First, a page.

New Brunswick

Campbellton's cluster of COVID-19 cases forces legislature to adjourn

The New Brunswick legislature has adjourned again because of a new outbreak of COVID-19 cases, just two days after reconvening with physical distancing precautions in place.

MLAs are expected to return on June 9

Premier Blaine Higgs said the adjournment was a precaution to allow MLAs from Zone 5 to find out if they've come into contact with the respiratory illness. (CBC)

The New Brunswick legislature has adjourned again because of a new outbreak of COVID-19 cases, just two days after reconvening with physical distancing precautions in place.

All MLAs from all four parties agreed Thursday morning to the abrupt decision to adjourn until June 9 to ensure they themselves don't contribute to the spread of the coronavirus.

The move was in response to a cluster of cases in Zone 5, the Campbellton area. As of Wednesday afternoon, there were three active cases there, the only cases in the province.

Two Liberal MLAs from the region announced Wednesday they were returning to their ridings. On Thursday morning, Speaker Daniel Guitard, whose riding includes part of Zone 5, was also absent.

Premier Blaine Higgs said the adjournment was a precaution to allow MLAs to find out if they've been infected.

"We all live in different portions of the province, we all go back to our ridings after any session, so we could become one of those that could be spreading if we had the disease," Higgs said.

MLAs look into testing as 'extra precaution' 

The adjournment "gives us that gestation period to figure that out and be tested. … We're asking a lot of people to ... practise the direction of Public Health, and we can be no exception to that."

The two Liberal MLAs, Guy Arseneault from Campbellton-Restigouche and Gilles LePage from Restigouche West, said in a statement Wednesday they were not showing any symptoms and did not believe they'd been in direct contact with the new cases.

Liberal MLA Guy Arseneault hasn't shown any symptoms of the virus but said he would consider getting tested as an extra precaution. (Ed Hunter/CBC)

But they said they would not remain in Fredericton and would also look into getting tested as an "extra precaution."

The legislature reconvened Tuesday for its first regular sitting day since a rushed budget vote and adjournment on March 13, in the early days of the pandemic.

Gilles LePage from Restigouche West, also hasn't shown any symptoms of COVID-19 and does not believe he has come into contact with the virus. (Jennifer Sweet/CBC)

MLAs applauded Tuesday when Guitard said it was the first legislature in Canada to resume its business with all members present.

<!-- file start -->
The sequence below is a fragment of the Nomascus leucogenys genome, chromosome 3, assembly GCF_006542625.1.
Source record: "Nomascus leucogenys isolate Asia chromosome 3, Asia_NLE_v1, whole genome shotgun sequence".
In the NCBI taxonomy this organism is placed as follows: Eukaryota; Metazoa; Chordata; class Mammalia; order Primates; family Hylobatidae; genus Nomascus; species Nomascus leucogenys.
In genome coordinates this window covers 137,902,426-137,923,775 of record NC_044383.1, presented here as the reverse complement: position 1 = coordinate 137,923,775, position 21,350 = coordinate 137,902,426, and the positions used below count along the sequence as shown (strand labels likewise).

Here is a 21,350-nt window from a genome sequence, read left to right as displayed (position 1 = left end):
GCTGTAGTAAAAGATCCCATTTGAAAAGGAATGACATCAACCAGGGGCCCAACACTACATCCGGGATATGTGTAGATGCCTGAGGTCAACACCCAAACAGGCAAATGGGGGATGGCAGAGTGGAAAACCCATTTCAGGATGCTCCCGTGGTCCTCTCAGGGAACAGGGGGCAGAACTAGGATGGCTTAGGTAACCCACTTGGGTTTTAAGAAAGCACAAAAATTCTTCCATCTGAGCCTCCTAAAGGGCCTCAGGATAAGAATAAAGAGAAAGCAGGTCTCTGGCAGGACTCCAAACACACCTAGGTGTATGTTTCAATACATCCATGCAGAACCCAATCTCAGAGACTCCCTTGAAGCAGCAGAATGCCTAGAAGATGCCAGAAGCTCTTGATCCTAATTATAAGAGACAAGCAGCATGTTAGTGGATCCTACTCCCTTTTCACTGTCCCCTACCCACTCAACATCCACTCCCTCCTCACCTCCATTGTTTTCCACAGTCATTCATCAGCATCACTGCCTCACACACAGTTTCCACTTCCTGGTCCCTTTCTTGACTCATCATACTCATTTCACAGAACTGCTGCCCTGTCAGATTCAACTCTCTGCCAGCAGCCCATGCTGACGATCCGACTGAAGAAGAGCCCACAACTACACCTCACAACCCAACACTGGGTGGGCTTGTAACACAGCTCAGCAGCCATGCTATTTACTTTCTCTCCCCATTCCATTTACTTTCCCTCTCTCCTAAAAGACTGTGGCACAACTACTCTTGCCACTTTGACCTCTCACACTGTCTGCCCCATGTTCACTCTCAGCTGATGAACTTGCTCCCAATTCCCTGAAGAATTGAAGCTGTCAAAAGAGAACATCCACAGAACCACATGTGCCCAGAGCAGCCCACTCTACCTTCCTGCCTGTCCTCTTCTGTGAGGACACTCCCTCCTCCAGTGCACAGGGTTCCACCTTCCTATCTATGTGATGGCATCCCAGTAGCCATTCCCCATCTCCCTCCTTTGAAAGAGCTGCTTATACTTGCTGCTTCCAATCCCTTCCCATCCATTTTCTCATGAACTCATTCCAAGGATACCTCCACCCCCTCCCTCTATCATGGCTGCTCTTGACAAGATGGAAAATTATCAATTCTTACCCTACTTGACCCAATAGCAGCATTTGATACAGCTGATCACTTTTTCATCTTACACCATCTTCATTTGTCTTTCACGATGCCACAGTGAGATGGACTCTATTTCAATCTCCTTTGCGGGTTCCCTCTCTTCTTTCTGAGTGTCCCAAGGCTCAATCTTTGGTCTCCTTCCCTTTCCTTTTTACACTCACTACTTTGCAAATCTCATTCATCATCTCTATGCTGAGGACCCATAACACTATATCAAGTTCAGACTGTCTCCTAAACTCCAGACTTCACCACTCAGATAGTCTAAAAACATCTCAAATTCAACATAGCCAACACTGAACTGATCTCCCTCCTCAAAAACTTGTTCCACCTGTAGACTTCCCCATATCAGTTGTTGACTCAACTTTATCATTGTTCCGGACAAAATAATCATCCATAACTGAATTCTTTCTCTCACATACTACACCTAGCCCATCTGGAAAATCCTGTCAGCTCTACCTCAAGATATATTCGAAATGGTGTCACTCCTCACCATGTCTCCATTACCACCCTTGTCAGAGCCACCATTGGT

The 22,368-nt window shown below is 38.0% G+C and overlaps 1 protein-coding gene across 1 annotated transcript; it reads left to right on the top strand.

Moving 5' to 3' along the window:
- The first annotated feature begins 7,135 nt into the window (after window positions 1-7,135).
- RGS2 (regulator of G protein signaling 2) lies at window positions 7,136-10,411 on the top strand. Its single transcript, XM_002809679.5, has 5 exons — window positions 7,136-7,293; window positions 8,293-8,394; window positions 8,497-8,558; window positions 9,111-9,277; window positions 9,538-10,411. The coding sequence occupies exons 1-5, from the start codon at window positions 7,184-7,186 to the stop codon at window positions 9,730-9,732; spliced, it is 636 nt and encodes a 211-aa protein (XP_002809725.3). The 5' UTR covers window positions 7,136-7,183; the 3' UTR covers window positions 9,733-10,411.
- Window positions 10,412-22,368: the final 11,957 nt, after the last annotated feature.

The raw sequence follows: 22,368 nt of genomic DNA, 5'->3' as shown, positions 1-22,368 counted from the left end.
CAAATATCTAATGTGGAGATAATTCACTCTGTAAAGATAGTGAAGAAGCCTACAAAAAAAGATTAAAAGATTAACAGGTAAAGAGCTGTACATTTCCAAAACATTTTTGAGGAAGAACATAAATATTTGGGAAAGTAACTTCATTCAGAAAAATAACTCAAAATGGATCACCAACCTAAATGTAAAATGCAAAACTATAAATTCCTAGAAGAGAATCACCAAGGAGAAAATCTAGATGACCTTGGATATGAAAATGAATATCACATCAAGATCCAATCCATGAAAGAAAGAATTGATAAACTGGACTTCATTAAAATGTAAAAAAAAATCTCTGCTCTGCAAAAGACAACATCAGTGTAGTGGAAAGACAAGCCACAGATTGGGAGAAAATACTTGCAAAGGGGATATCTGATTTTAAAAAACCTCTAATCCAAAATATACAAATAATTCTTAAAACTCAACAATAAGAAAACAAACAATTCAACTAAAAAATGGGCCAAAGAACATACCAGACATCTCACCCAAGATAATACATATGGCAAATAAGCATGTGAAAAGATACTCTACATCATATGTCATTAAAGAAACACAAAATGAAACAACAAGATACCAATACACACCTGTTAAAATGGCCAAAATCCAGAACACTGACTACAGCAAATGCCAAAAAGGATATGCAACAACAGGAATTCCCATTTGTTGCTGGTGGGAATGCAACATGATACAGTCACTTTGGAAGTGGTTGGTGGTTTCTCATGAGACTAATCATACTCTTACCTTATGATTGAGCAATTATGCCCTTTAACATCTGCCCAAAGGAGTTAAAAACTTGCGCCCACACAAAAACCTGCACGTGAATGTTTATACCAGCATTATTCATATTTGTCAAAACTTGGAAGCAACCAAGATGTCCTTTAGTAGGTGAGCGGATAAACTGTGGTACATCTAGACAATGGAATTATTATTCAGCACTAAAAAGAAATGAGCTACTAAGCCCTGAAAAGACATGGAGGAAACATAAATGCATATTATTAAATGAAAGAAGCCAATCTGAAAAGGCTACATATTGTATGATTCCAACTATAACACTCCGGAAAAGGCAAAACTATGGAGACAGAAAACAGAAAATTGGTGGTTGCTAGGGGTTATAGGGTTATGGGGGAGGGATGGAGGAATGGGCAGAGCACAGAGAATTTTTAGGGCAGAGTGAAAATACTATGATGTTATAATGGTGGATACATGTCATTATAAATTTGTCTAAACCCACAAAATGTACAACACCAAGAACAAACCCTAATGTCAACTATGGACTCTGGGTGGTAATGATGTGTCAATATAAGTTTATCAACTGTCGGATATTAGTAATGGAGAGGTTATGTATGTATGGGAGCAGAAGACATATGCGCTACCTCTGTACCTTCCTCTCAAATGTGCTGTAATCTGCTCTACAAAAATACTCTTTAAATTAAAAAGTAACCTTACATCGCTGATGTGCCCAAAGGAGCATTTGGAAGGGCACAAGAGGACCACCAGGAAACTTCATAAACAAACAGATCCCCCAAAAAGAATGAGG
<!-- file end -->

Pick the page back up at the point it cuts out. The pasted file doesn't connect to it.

Extra precautions were in place. Only 28 of 47 MLAs were sitting on the floor of the chamber, and their desks were spread further apart than normal. The other 19 members took part in proceedings from the upstairs public gallery overlooking the chamber.

Legislature like 'a petri dish'

Progressive Conservative government house leader Glen Savoie said all MLAs were hoping "that the worst doesn't happen and that we can contain the spread of this virus." 

People's Alliance leader Kris Austin compared the legislature to a petri dish that could allow the virus to spread across the province via the elected members.

But Savoie later told reporters the main reason for the adjournment was to follow the same precautions as everyone else, and to allow the government to devote its full attention to the Campbellton outbreak.

He also said there was a question of fairness: the PCs have a minority government and having the Liberals down three MLAs would put them at a disadvantage during any votes.

Green leader David Coon supported the adjournment and noted that Public Health officials had warned that new cases were likely.

Speaker Daniel Guitard, whose riding includes part of Zone 5, was absent from the legislature on Thursday. (Jacob Barker/CBC)

"This is not unexpected in some ways," he said. "We knew there would be this kind of back and forth with the virus, with cases popping up in regions."

But he said the new disruption to the legislature's work shows that other ways of sitting need to be looked at, such as the House of Commons' hybrid approach of remote, online proceedings with some MPs attending in person some of the time. 

 "We need the means to keep working," Coon said. "Technology today allows us to do that."

Savoie told reporters that "we do see that as feasible but it will take some time." He said MLAs could meet digitally now but the legislature still needs to find a way make that accessible to the public in both English and French, a constitutional requirement.

He said it's "a very personal choice" whether all MLAs should be tested after being in the chamber with Arseneault and LePage, but said all members should monitor themselves for symptoms. 

About the Author

Jacques Poitras

Provincial Affairs reporter

Jacques Poitras has been CBC's provincial affairs reporter in New Brunswick since 2000. Raised in Moncton, he also produces the CBC political podcast Spin Reduxit.

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